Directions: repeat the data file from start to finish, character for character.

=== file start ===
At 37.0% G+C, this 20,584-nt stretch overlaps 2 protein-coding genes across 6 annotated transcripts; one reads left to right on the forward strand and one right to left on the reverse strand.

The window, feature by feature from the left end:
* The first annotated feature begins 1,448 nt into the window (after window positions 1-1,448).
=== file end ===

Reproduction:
At 37.0% G+C, this 20,584-nt stretch overlaps 2 protein-coding genes across 6 annotated transcripts; one reads left to right on the forward strand and one right to left on the reverse strand.

The window, feature by feature from the left end:
* The first annotated feature begins 1,448 nt into the window (after window positions 1-1,448).